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Previous studies have shown that the family members of children with acute appendicitis are more likely than others to have themselves had acute appendicitis. A study in South Carolina (Michael WL Gauderer and colleagues.
) has confirmed this family susceptibility and provided more precise data.
Between April 1996 and July 2000 a total of 166 children (aged 2–19 years) underwent appendicectomy and appendicitis was confirmed histologically in 155. They were compared with 117 children with acute abdominal pain who did not undergo appendicectomy (abdominal pain controls) and 141 children who presented with other conditions without abdominal pain (other condition controls). A history of acute appendicitis in one or both parents was obtained for 36% of the children with appendicitis, 21% of abdominal pain controls, and 14% of other condition controls. The odds ratios for a positive parental history were 2.0 and 3.0 for the appendicitis group compared with the two control groups respectively. Thirteen patients had a sibling who had had acute appendicitis, nine in the appendicitis group and two each in the other two groups (odds ratios again 2.0 and 3.0).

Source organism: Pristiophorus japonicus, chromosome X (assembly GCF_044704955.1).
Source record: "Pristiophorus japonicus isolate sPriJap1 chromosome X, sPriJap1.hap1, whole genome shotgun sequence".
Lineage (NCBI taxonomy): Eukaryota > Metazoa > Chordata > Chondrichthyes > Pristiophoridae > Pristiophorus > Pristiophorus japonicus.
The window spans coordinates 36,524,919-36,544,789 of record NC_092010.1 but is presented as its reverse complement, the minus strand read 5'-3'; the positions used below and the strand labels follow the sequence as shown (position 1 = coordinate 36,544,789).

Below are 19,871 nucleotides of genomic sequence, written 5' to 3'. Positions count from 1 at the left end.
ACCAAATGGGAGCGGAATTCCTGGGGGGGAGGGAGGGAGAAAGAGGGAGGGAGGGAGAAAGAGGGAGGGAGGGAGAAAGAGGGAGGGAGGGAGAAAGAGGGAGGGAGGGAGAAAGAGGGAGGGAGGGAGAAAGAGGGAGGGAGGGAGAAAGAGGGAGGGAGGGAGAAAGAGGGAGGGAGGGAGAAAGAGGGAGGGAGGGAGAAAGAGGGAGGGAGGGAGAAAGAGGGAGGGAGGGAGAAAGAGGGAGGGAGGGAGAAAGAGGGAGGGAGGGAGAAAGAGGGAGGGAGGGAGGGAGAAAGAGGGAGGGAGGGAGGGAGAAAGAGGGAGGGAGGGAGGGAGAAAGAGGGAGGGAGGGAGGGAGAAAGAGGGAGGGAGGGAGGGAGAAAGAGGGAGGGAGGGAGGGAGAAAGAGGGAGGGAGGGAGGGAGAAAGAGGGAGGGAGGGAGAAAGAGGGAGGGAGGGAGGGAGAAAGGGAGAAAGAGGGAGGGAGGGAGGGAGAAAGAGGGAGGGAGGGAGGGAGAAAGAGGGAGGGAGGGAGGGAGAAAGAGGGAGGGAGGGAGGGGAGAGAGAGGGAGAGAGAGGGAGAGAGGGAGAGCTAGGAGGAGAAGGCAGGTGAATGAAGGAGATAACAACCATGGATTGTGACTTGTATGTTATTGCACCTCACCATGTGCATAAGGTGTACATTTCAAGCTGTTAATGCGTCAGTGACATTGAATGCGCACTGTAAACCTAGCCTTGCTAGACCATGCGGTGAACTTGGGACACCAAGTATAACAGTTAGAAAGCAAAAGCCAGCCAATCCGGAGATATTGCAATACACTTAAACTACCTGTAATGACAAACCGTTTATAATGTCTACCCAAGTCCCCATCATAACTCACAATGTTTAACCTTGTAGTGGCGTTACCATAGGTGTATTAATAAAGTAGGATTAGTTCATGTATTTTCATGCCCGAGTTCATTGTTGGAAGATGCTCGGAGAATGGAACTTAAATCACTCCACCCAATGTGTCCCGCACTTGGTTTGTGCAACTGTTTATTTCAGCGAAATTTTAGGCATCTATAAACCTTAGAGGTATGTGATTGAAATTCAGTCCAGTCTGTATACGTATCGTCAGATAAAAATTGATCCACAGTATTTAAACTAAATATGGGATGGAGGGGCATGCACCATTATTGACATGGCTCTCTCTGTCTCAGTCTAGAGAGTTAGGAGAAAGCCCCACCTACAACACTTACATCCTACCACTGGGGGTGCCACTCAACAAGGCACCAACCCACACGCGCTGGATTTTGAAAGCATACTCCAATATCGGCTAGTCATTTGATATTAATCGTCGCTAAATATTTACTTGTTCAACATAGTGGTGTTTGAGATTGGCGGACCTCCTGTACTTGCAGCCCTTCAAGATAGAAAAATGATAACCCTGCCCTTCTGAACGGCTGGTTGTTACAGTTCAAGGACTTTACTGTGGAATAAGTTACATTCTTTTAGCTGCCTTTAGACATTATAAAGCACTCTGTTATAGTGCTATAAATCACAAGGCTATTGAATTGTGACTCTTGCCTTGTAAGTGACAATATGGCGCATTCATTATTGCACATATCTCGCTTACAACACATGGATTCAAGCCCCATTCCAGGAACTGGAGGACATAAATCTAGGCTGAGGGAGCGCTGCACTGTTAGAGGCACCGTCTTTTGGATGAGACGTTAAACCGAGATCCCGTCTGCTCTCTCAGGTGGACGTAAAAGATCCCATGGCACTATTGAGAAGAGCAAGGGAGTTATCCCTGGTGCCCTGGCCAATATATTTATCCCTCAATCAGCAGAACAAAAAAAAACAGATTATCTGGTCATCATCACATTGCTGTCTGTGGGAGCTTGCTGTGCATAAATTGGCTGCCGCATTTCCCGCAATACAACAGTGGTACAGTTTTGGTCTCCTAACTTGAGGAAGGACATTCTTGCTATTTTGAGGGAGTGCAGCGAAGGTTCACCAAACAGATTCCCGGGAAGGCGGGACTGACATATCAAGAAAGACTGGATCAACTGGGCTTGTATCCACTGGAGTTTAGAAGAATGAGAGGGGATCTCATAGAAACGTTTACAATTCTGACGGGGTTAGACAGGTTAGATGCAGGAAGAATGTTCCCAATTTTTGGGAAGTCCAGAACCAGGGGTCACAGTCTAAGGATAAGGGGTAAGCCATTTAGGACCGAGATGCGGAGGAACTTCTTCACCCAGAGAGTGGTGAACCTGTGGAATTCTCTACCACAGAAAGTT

Children with appendicitis were two or three times more likely than hospital controls to have a parent or sibling who had had appendicitis.
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